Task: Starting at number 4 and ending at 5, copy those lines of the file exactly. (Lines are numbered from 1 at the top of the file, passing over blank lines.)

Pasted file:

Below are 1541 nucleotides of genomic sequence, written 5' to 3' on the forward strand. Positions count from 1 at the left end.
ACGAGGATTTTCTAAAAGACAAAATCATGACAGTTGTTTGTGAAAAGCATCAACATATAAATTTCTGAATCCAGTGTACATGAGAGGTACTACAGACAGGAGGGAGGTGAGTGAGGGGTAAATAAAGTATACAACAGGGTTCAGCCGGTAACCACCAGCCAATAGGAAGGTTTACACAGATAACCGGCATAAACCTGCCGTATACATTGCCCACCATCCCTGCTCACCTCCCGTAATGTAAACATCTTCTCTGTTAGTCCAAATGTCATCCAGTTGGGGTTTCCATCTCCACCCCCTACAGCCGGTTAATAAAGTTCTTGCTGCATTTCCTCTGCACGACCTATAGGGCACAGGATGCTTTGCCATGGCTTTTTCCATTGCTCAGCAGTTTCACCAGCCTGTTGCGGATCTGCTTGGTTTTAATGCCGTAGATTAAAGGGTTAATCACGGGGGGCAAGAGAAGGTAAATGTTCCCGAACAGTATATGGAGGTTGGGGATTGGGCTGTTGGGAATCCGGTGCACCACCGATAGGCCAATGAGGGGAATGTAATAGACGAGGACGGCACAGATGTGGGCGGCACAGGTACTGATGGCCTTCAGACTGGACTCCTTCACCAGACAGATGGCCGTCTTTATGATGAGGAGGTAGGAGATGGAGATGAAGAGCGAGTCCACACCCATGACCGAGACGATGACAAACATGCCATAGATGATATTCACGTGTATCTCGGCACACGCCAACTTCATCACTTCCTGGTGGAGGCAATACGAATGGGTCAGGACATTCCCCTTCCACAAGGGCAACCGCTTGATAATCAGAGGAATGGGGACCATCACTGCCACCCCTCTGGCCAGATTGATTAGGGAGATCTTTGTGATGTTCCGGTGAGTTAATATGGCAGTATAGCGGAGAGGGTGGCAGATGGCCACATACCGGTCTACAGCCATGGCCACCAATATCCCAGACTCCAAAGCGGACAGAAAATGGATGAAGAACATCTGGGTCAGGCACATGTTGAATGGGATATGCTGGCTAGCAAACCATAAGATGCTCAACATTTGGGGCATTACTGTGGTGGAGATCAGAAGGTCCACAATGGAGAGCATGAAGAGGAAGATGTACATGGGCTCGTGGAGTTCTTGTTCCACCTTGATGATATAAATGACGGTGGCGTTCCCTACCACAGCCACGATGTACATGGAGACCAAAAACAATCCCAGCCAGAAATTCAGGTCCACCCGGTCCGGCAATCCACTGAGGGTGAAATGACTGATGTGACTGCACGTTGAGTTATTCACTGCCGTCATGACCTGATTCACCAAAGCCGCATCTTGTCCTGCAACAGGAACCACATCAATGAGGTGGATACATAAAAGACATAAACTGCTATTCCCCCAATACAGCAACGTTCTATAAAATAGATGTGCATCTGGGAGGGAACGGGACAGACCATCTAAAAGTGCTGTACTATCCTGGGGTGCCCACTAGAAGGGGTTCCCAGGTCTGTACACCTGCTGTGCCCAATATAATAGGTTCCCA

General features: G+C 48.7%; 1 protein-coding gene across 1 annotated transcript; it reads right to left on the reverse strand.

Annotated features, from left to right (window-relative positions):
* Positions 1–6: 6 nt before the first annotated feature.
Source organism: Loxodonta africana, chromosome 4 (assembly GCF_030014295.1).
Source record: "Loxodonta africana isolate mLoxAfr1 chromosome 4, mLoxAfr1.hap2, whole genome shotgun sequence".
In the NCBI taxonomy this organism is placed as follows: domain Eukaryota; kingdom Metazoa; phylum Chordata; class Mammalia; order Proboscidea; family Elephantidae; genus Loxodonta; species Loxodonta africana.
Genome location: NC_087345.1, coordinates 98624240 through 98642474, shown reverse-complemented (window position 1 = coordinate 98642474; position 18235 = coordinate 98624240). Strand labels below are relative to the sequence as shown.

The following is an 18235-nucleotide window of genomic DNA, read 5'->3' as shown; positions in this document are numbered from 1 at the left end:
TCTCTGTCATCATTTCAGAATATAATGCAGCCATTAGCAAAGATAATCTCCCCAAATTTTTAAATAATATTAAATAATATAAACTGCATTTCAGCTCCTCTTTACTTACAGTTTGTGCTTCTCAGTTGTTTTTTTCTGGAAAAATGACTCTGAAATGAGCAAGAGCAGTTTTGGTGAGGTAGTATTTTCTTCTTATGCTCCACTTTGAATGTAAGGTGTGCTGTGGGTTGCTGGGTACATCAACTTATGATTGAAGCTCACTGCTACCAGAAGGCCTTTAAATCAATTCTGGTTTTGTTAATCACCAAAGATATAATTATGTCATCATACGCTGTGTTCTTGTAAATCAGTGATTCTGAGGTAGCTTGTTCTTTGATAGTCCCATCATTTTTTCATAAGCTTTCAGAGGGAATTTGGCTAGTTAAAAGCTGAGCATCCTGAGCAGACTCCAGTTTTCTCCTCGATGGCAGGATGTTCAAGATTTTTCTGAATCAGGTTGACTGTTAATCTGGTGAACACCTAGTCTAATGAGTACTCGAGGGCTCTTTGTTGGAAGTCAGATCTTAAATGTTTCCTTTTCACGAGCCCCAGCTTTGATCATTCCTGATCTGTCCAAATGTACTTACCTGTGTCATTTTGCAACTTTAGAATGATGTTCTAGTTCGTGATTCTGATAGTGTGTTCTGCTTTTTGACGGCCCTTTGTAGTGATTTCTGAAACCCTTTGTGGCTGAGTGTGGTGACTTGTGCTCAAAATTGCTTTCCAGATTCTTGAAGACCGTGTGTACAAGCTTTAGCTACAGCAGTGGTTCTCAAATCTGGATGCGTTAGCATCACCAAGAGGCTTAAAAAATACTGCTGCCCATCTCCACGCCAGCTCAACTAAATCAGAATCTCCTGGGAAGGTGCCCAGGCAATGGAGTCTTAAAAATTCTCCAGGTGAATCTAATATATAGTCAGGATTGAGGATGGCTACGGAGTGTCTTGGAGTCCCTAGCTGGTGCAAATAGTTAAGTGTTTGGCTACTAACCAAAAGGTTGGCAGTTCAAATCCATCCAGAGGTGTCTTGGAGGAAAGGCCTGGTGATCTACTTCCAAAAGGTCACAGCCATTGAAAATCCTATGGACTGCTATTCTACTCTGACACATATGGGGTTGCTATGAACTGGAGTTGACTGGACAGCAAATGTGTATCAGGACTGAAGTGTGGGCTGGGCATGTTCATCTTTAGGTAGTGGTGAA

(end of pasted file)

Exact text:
Annotated features, from left to right (window-relative positions):
* Positions 1–6: 6 nt before the first annotated feature.